Serendipity happens when I least expect it (is that redundant?). It began when a fellow blogger, Frizz, from Germany used two of my photos as subjects for watercolor sketches in a book that he is compiling for his grandchild. This got me thinking about the subject of Art and its various forms—seascape, portraiture, landscape, abstract, realism, etc.
I began to think about the various mediums used to create Art: For instance: watercolor, pencil, charcoal, oil paint, or pen & ink (one of my favorites) applied to paper, canvas, cloth, wood, or brick.
A few of my friends are digital/vfx artists and create wondrous works of art with a digital stylus and electronic pad for the Gaming Industry and Hollywood films. Times have changed and a lot of options are available that were never dreamed of 500 years ago.
This doesn’t take anything away from the talented Renaissance Masters, I am just saying that Art has evolved and new avenues of expression have not only opened up, they didn’t exist until this moment in History. The concept of the Dynamic Portrait is one such avenue.
When I think of the word Portrait, in my mind it is prefaced with an unspoken preface: “sitting for a”. Whether it is a sidewalk caricature, a formal photograph, or an appointment with an Portrait Artist, we are passive subjects, for the most part, and who we are in that moment-in-time is captured forever for all to see—a day, a week, a year or a lifetime later.
But consider this: What if the portrait of us changed over time, just as we do, even when we do? I’m not talking about an electronic slideshow of selfies updated daily—I am talking about a look at ourselves that changes minute by minute over the course of a day based on what we are doing, how we are feeling, how are bodies are changing.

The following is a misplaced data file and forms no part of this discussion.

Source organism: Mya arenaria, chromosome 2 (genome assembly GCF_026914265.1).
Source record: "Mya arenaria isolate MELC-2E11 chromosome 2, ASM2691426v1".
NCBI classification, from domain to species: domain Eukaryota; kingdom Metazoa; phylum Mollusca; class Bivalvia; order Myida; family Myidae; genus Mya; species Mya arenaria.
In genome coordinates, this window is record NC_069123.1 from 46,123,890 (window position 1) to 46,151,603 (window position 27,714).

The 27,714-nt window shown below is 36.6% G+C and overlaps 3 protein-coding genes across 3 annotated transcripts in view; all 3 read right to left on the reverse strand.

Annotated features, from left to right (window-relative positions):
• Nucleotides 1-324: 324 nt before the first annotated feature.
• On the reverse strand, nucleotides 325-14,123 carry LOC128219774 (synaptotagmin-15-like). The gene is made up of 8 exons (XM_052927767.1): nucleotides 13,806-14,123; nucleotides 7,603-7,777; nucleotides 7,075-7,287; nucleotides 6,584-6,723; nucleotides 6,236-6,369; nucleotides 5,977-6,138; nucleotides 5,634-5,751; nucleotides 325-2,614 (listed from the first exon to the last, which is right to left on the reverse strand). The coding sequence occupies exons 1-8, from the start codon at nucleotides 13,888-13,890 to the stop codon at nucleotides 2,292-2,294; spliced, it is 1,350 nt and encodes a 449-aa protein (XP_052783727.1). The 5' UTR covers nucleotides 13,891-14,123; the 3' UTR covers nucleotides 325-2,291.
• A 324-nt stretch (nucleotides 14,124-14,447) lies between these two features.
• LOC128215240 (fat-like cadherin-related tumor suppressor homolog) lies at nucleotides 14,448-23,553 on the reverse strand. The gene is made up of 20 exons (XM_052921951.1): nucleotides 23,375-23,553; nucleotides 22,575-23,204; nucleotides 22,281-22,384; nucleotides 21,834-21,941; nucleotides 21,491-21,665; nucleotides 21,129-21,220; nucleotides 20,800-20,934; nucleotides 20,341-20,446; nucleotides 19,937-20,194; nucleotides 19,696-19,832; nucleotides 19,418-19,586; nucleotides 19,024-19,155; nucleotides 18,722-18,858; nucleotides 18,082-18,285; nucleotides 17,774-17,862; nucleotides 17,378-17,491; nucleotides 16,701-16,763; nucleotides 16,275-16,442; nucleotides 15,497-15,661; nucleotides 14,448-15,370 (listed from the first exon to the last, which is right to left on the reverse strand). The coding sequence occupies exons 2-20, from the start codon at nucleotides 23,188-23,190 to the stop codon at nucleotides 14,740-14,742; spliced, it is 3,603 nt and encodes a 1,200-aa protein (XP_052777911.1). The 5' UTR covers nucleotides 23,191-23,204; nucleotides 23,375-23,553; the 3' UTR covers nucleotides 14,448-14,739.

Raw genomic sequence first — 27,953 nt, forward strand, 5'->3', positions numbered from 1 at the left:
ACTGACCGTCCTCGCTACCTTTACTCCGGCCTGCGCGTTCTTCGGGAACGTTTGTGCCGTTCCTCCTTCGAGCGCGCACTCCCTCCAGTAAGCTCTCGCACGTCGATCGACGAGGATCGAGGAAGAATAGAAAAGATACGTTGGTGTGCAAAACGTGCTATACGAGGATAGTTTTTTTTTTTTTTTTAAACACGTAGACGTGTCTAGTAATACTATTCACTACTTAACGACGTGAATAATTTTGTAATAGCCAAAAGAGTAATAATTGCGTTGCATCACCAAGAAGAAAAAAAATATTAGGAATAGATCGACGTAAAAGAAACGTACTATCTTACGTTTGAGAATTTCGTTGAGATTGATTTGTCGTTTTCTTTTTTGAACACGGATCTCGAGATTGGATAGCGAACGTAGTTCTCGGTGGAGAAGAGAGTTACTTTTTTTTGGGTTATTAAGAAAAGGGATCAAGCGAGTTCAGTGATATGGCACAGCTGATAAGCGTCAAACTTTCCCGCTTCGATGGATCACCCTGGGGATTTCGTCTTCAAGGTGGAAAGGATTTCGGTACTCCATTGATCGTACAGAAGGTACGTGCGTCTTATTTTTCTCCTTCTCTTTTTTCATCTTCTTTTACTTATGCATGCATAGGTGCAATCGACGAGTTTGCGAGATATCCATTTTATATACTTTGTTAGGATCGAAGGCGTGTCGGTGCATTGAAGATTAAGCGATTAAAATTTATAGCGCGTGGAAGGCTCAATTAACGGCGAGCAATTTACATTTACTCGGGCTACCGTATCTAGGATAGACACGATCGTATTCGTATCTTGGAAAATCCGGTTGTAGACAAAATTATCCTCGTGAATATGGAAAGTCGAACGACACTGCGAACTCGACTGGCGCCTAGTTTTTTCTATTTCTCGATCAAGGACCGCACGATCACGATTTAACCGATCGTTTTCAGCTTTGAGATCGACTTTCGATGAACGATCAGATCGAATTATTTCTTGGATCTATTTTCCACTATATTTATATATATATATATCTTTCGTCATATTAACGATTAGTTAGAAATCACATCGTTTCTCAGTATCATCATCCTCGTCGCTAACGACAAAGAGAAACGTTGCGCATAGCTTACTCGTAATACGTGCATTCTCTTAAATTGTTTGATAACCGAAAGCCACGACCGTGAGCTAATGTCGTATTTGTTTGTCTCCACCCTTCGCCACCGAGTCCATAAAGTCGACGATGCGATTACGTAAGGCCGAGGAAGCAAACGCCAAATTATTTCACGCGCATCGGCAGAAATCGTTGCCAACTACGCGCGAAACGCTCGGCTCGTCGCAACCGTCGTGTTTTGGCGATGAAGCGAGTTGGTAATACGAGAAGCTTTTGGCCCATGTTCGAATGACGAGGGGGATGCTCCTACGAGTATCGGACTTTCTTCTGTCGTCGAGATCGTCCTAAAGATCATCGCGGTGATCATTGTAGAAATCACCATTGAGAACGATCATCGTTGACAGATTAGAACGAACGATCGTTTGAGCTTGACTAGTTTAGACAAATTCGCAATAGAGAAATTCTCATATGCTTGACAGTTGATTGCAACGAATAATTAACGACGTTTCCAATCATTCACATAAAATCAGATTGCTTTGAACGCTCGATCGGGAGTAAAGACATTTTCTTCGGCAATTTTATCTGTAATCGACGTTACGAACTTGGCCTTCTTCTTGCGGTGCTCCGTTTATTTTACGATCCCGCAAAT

You guessed it, it is not a standard portrait with recognizable facial features, hair, or body shape. This portrait is made up of data and that data is gathered from a combination of fitness trackers and a computer interface which transmits answers to a survey via the internet to fiber-optic threads which are woven into a display panel.
This technological advance is the work of Nora Ligorano and Marshall Reese. Their exhibit, IAMI, is on display in San Francisco at the Catharine Clark Gallery thru January 3rd of next year.
Catharine Clark Gallery
248 Utah Street, San
Francisco, CA 94103
According to the Press Release, “…IAMI is constructed of a series of fiber optic panels woven on a hand-loom and attached to a custom-made, computer controlled lighting system, which displays information from the internet through the tapestry’s fiber optic threads. This newest work is two self-portraits of Ligorano and Reese, sourcing the artists’ individual personal data to create IAMI’s imagery. Private data from the couple’s Fitbits feed the IAMI software, creating algorithms that generate constantly changing patterns of color and light.
While this particular iteration of the project are two portraits of the artists, the work is designed to be a commissionable work. Three times per day, IAMI contacts the “sitter” of the por trait by SMS or email with eleven questions which the sitter inputs using a mobile device. These responses are displayed as changing color fields. The choice of coloration for the fiber optic threads, drawn from Thai/Khmer colors of the day and Robert Plutchik’s Wheel of Emotions, gives a blended sense of the day, types of activities and scale of emotions experienced by the sitter. The portrait is never static, but constantly changing over time with the subject.
…IAMI unites the concerns of sculpture and painting with the art of tapestry and is a stunning exploration of data visualization and the use of information as a palette.”
In my 15 years at the Golden Gate Bridge Electric Shop, we installed thousands of feet of conduit and pulled miles of fiber-optic cable, but I never imagined this use for the data traveling thru it. I am going to be in San Francisco this coming Thursday and, if time allows, I plan to go to the Catharine Clark Gallery to view this exhibit in person. Stay tuned for that update.
This I•M•I video will give you more insight into this remarkable work of art.
NOTE: A special THANK YOU goes to Katharine James at the Catharine Clark Gallery for supplying the high resolution photos used in this post. I hope to meet you this week.
Related Source: These Artists Turned Fitbit Data into a Connected Canvas